Ever seen anybody misuse their mobile device? Perhaps talk or text while driving? Plow through passersby or stroll out into traffic while absorbed in an epic game of Words with Friends? Or maybe you know someone who can’t make it through a meal, a movie, or a date without checking their social network status a dozen times?
If so, you’re not alone. A new survey conducted by Ipsos on behalf of chipmaking giant Intel looked into “mobile etiquette” in the United States and found respondents resoundingly agree things are getting worse. Some 91 percent of U.S. adults surveyed said they’ve seen people mis-use mobile technology, and 75 percent said mobile manners are worse now than they were in 2009.
“New digital technologies are becoming a mainstay in consumers’ lives, but we haven’t yet worked out for ourselves, our families, communities, and societies what all the right kinds of behaviors and expectations will be,” said Intel Fellow Genevieve Bell, in a statement. “Our appropriate digital technology behaviors are still embryonic, and it’s important for Intel and the entire industry to maintain a dialogue about the way people use technology and our personal relationships with technology as they continue to help shape societal and cultural norms.”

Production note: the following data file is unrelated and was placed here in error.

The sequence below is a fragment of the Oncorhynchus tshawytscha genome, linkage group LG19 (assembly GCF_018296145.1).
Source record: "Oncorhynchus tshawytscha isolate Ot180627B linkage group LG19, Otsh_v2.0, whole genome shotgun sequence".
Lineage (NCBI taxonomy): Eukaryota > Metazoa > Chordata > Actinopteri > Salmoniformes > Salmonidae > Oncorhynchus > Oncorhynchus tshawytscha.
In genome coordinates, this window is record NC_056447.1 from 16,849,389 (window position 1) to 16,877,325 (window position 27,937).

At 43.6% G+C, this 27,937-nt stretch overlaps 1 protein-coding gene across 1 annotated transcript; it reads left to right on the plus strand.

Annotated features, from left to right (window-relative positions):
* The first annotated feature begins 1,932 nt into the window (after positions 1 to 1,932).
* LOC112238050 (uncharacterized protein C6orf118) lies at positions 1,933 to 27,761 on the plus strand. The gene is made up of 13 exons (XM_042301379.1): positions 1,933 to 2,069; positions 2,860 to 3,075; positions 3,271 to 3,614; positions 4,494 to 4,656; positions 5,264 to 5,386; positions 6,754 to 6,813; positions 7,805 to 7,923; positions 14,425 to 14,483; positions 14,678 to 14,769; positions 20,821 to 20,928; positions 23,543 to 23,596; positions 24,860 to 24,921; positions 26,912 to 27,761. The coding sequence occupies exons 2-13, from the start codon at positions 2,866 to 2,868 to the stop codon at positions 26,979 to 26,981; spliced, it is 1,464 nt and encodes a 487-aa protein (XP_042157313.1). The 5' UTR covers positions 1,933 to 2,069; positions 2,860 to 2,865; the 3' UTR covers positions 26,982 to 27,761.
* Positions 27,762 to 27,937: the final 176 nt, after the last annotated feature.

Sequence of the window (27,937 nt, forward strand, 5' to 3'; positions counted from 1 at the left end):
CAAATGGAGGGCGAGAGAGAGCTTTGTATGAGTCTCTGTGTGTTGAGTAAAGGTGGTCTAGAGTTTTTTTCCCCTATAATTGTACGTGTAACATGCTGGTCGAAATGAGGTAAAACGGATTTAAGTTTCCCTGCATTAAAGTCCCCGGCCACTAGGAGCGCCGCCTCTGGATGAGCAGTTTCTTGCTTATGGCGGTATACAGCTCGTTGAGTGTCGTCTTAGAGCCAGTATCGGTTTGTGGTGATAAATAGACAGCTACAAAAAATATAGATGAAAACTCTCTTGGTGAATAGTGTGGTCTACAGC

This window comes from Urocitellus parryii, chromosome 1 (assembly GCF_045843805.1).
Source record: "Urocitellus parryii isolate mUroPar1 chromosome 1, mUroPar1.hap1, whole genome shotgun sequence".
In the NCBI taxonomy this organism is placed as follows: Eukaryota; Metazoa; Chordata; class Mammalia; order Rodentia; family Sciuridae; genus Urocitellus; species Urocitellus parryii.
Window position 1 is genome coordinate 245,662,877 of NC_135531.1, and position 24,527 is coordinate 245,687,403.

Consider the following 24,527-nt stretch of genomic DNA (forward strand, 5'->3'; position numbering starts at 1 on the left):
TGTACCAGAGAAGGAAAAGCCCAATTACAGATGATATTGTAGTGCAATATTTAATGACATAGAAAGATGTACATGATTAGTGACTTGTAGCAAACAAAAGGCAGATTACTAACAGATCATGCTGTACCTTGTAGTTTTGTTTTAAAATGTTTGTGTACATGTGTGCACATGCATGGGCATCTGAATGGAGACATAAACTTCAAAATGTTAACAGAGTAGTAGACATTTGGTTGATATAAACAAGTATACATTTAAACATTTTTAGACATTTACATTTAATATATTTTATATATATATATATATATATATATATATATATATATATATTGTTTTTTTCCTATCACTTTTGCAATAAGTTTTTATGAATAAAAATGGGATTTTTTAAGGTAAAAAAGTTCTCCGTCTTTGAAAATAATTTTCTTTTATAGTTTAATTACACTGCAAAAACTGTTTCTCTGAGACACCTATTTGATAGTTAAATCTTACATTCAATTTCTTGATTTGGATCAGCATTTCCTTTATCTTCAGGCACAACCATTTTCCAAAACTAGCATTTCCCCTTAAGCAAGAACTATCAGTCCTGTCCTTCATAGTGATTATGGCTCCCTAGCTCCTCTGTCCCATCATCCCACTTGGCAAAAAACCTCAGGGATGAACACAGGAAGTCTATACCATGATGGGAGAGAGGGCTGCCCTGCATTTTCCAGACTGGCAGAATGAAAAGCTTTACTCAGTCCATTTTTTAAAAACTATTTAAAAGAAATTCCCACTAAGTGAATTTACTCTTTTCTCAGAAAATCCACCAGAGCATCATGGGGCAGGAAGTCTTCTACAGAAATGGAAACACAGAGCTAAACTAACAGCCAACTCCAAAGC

The vision of mobile technology is to enhance communication and make people more productive in their lives, but, according to the survey, some 92 percent of respondents wished people practiced “better etiquette” using their mobile devices in public areas. However, only one in five adults surveyed would actually admit to poor public conduct with their phone.
Respondents’ top mobile etiquette grips were using mobile devices while driving (73 percent) and using a mobile device loudly in a public place (65 percent). Another 28 percent cited using a mobile device while walking down the street.
Along with the survey results, etiquette expert Anna Post of the Emily Post Institute offered users some helpful tips on using mobile devices appropriately. “We can all be more cognizant of how we use our mobile technology and how our usage may impact others around us—at home, in the office, and whenever we are in public.” On her list: Don’t use a mobile device while using a restroom.
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